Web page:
Understanding How Emotions Influence Conflict
Emotions can create conflict: strong emotions can create conflict because of internal “noise of inappropriate expression.
Emotions can escalate conflict: the longer a conflict exists, the more likely emotions will intensify and the more likely problem-solving skills will diminish.
Emotions can de-escalate conflict: in conflict situations where the relationship of the parties is valued, emotions may help to calm the conflict and lead toward effective problem solving.
Dealing with feelings can be difficult for adults and students alike. How often have you heard adults and young people say they are upset or mad? Those feeling words are like the options on a computer screen – under each is a full menu of more specific feelings.
Many people think it takes too long to acknowledge emotions. Educators may find themselves asking Student A what happened, asking Student B what happened, and then telling them both just to stop it. The chances for achieving a longer-lasting solution are increased when feelings are acknowledged by asking students to describe their perceptions of a conflict in terms of both facts and feelings.
Before most adults and youth can be comfortable talking about emotions they need to enrich their feeling vocabulary. To illustrate the importance of a richer feeling vocabulary it is helpful to think about the conflicts in your own life.
Think of the last time you told yourself or someone else that you were feeling upset. Obviously the listener knew that all was not well with you, but the information that would allow that person to respond to you with empathy and understanding was not communicated. Did “upset” mean that you weren’t feeling well or that you were angry, hurt, disappointed or frustrated?
Using vague descriptors can elicit unhelpful responses. Identifying your feelings accurately is the first step toward good communication and successful resolution of conflicts. Sometimes placing an accurate name on feelings is all you need to do to know the necessary next step. If you realize that you're not really angry but terribly disappointed, you may be willing to take a look at your expectations. If you can accurately describe t¢ a friend that your reaction to his/her behavior was hurt instead of anger, that friend might be mire able to make an appropriate response and work toward resolving the conflict.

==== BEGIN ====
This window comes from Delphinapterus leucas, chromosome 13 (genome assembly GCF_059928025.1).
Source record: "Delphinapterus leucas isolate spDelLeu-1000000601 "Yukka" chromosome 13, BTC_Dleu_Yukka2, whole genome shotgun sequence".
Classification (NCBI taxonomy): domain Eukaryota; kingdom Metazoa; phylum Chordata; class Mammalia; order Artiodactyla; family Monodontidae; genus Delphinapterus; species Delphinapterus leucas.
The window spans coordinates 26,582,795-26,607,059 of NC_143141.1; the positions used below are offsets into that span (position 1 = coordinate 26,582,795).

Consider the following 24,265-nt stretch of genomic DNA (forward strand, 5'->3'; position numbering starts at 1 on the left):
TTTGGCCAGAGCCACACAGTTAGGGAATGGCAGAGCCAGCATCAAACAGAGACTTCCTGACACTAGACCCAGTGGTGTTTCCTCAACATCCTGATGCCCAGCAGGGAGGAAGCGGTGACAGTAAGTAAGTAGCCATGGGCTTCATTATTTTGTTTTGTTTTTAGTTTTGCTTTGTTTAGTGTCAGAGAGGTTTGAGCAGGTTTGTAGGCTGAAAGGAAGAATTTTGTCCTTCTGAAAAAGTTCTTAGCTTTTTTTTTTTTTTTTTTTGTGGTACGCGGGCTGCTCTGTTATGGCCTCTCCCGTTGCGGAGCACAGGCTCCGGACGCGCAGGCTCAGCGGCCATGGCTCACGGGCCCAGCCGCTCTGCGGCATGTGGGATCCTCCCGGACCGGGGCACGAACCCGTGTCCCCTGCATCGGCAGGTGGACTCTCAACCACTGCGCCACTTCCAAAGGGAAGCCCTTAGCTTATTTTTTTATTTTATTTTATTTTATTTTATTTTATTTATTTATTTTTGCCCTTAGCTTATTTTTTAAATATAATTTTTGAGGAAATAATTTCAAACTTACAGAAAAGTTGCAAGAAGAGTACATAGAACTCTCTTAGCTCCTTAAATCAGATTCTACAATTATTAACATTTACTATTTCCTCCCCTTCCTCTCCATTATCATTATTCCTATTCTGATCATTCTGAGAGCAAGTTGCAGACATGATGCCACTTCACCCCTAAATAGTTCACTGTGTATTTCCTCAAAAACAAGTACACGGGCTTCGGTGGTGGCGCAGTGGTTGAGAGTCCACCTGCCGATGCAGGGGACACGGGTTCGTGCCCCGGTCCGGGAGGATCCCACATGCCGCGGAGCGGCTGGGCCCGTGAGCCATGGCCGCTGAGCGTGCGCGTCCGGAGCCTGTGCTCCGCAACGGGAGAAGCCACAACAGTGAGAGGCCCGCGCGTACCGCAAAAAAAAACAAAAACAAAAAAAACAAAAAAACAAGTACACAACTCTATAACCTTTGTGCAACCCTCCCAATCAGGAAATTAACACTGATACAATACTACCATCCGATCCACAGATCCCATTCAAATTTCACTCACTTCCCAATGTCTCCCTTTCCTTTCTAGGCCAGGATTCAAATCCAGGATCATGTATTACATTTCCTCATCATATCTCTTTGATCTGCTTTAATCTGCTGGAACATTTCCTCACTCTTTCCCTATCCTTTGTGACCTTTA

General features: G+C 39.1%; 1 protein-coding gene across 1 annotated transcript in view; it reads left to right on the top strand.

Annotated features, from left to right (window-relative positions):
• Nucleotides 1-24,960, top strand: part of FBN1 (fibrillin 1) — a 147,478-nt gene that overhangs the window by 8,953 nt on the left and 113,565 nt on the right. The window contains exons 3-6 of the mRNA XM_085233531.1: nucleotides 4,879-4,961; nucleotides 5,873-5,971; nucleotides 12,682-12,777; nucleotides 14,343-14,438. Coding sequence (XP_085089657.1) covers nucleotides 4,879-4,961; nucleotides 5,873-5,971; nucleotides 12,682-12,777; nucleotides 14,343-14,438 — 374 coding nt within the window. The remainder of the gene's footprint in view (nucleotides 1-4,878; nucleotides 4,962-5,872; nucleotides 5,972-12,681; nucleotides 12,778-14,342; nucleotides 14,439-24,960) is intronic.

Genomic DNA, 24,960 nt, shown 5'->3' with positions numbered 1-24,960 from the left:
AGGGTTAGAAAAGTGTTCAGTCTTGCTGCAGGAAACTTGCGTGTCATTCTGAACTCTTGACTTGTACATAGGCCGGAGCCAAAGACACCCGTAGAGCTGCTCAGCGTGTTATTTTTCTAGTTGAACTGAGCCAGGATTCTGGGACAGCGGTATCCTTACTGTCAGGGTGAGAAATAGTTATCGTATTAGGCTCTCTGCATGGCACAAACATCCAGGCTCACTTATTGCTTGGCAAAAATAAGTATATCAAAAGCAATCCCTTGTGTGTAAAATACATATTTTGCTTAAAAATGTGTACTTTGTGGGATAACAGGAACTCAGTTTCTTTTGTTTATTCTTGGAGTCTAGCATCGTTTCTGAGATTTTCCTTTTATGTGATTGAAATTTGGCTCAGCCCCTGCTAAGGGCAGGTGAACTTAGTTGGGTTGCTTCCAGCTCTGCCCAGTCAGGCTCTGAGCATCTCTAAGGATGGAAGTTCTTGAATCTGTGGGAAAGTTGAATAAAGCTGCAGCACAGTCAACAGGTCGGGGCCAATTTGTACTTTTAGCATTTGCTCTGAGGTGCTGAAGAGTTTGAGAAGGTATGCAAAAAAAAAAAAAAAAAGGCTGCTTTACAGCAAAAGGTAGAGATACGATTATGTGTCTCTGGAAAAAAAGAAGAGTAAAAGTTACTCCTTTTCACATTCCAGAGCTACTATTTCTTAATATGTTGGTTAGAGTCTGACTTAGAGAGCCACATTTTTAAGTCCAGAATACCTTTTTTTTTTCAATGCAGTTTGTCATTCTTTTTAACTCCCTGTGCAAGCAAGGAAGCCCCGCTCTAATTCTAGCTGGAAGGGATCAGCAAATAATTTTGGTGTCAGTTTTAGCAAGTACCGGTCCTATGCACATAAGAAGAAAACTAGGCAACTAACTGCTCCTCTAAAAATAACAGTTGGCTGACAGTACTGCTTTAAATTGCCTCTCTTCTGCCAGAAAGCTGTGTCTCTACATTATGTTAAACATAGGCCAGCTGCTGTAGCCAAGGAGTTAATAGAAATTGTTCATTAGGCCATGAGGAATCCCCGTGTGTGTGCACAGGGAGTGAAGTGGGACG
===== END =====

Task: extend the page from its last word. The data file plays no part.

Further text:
The following steps for handling feelings might be helpful:
1.Name the emotion: Be specific about how you feel. Remember, if you describe your emotion as anger or even, upset and mad, delve deeper) for the underlying feeling. Ask yourself, "What, exactly, am I feeling? What's going on here?"
2. Claim the emotion: This is My feeling. No one made
one feel this way. How I am feeling is
response (anger, sadness, etc.) to this conflict situation. My feeling may or may not be an appropriate response in this situation, but I acknowledge that it is still mine. Statements to yourself might include, "This is my feeling ‑ no one made me feel this way." For some who have developed the habit of dealing with emotions cerebrally, there is an additional step of allowing myself actually to feel the emotion.
3. Tame the emotion: If you are uncomfortable with the intensity of your feelings, engage in mental or physical activities that reduce them. Techniques include going on a mental vacation to a serene place, taking deep breaths, counting to 10 slowly or taking a walk. The important thing is to calm down and not react. You should also resist impulses to strike back, give in, or walk out.
4. Reframe the emotion: Is this the first time that I have felt this way? What are the specific factors of this conflict? Is there a history of previous conflicts with this individual or with an individual in a similar role or position that intensifies my present feelings? Can I reframe my present feelings in such a way that they become helpful in resolving the current conflict? Is it appropriate for me to reframe my feelings in this situation?
5. Aim the emotion: What am I going to do with my feelings? Will I talk this out with someone? Do I need to understand my part in the conflict? Will I ask the other party to work with me to resolve it? Will I decide to do something differently next time? All of these are ways of aiming.
Organizations such as Mothers Against Drunk Driving (MADD) are effective because individuals have turned their feelings of anger and sadness into a motivating force toward positive action.
Communicating Emotions Appropriately
"Conflict and enmity are often the result of anger expressed; depression and fatigue are frequently the bitter fruit of anger denied."
‑‑James D. Whitehead
Anger is the usual word used to describe feelings in conflict situations. As a result anger has been termed the "masked emotion" or "second emotion" because it hides the first or underlying emotions of hurt, fear, rejection, frustration, humiliation, or loneliness. Asking, "If you weren't feeling angry what would you be feeling?" can often lead to a better understanding of what is at the root of the conflict.
Emotions produce energy. In order to resolve conflicts, people need to find ways that are effective for them to channel that energy so that it produces insight into the conflict as well. For many the insight comes after physical exercise, venting, making journal entries, talking to a friend or trying to see the conflict from the point of view of the other.